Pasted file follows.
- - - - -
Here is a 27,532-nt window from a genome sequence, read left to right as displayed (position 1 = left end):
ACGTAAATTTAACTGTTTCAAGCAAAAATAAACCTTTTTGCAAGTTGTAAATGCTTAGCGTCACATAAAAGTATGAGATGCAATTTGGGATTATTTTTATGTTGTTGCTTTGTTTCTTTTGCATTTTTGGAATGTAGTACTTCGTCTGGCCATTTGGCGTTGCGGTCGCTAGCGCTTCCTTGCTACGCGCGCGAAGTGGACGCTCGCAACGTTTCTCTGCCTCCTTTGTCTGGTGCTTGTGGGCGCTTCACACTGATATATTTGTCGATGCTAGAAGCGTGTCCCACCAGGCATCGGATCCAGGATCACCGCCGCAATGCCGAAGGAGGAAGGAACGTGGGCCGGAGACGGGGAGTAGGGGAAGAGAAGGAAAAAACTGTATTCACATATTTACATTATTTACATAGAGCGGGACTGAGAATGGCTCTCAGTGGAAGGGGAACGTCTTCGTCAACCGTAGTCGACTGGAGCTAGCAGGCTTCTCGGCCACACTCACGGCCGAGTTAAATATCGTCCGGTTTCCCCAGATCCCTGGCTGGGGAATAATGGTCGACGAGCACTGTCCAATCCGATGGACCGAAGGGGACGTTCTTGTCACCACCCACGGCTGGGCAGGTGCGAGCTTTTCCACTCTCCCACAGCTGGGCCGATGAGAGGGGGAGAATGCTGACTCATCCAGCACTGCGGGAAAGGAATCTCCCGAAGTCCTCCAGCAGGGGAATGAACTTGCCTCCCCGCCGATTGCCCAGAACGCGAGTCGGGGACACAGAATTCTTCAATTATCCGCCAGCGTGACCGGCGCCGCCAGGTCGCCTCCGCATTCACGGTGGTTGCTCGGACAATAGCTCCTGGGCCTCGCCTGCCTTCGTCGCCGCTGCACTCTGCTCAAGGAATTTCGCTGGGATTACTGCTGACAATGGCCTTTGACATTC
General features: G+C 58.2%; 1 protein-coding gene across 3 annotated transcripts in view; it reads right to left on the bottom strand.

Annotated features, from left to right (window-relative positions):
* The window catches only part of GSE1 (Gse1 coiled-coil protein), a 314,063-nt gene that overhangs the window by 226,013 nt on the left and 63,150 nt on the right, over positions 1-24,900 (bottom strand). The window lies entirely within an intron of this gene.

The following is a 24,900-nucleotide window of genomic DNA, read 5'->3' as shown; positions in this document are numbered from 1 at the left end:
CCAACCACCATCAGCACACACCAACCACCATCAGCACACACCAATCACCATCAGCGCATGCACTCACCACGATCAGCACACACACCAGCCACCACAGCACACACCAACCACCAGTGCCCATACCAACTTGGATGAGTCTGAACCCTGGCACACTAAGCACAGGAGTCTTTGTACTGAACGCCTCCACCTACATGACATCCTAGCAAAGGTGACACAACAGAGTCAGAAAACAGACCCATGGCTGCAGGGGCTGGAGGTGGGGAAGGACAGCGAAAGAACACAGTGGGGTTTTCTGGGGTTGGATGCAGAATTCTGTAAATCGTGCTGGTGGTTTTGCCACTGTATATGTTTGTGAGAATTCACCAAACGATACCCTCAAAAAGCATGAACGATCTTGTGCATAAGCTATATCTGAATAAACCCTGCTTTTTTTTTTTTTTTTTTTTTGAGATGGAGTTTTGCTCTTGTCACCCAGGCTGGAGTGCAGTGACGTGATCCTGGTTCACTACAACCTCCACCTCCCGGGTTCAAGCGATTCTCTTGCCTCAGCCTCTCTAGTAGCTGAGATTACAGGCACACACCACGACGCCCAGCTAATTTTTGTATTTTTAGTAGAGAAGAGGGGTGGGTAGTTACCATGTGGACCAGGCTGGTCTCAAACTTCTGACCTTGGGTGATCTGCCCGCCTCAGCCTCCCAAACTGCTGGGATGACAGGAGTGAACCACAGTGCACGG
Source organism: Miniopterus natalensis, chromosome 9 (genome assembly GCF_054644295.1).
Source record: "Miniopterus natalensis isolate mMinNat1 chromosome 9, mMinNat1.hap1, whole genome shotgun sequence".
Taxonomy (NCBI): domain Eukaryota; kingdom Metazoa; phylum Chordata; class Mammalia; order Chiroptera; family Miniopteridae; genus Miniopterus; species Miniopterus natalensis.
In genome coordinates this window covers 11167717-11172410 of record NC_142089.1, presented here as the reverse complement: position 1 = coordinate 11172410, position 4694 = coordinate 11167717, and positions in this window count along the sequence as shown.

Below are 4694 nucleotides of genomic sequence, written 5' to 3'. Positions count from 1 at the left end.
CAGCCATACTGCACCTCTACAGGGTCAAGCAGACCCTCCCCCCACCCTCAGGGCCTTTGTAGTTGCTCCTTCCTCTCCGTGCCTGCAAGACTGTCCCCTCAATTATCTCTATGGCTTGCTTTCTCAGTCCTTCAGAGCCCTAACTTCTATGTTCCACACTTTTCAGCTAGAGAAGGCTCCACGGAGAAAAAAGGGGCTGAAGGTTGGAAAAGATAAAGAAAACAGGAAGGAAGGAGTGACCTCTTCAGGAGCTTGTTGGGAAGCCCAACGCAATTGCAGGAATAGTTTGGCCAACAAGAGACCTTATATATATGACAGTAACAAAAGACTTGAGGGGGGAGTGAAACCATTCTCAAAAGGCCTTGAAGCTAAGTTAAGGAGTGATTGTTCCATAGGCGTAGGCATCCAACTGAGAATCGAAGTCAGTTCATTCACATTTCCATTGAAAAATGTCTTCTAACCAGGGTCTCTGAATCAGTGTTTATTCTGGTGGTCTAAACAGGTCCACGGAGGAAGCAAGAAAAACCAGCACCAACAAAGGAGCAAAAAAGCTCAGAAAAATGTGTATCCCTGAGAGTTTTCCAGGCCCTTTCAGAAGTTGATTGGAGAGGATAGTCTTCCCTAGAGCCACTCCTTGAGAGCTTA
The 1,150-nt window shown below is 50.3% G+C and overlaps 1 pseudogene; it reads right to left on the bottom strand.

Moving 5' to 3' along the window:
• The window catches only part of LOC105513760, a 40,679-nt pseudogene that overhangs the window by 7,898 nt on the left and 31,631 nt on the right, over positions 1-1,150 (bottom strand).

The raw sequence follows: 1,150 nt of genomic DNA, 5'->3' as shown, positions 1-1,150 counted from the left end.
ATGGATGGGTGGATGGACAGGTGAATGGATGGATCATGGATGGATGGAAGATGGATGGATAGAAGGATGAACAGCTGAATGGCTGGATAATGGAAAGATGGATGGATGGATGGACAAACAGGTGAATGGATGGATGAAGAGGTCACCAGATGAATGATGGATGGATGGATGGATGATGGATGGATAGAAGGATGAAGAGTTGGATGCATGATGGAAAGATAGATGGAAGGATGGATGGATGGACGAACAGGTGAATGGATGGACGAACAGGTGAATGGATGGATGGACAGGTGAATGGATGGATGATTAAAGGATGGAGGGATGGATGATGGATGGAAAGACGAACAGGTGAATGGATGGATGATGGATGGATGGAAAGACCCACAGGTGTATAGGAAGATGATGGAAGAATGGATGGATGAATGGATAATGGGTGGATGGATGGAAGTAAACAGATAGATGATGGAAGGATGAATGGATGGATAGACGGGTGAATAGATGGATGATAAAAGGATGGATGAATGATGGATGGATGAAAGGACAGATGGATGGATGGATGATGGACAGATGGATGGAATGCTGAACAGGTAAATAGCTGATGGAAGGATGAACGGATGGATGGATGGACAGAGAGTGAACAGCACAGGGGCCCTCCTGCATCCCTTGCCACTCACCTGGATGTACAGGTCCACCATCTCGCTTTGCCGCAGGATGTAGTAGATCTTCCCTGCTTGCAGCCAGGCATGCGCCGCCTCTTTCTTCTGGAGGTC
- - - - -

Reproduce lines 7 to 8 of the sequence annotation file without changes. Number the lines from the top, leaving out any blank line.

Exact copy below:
CCAACCACCATCAGCACACACCAACCACCATCAGCACACACCAATCACCATCAGCGCATGCACTCACCACGATCAGCACACACACCAGCCACCACAGCACACACCAACCACCAGTGCCCATACCAACTTGGATGAGTCTGAACCCTGGCACACTAAGCACAGGAGTCTTTGTACTGAACGCCTCCACCTACATGACATCCTAGCAAAGGTGACACAACAGAGTCAGAAAACAGACCCATGGCTGCAGGGGCTGGAGGTGGGGAAGGACAGCGAAAGAACACAGTGGGGTTTTCTGGGGTTGGATGCAGAATTCTGTAAATCGTGCTGGTGGTTTTGCCACTGTATATGTTTGTGAGAATTCACCAAACGATACCCTCAAAAAGCATGAACGATCTTGTGCATAAGCTATATCTGAATAAACCCTGCTTTTTTTTTTTTTTTTTTTTTGAGATGGAGTTTTGCTCTTGTCACCCAGGCTGGAGTGCAGTGACGTGATCCTGGTTCACTACAACCTCCACCTCCCGGGTTCAAGCGATTCTCTTGCCTCAGCCTCTCTAGTAGCTGAGATTACAGGCACACACCACGACGCCCAGCTAATTTTTGTATTTTTAGTAGAGAAGAGGGGTGGGTAGTTACCATGTGGACCAGGCTGGTCTCAAACTTCTGACCTTGGGTGATCTGCCCGCCTCAGCCTCCCAAACTGCTGGGATGACAGGAGTGAACCACAGTGCACGG
Source organism: Miniopterus natalensis, chromosome 9 (genome assembly GCF_054644295.1).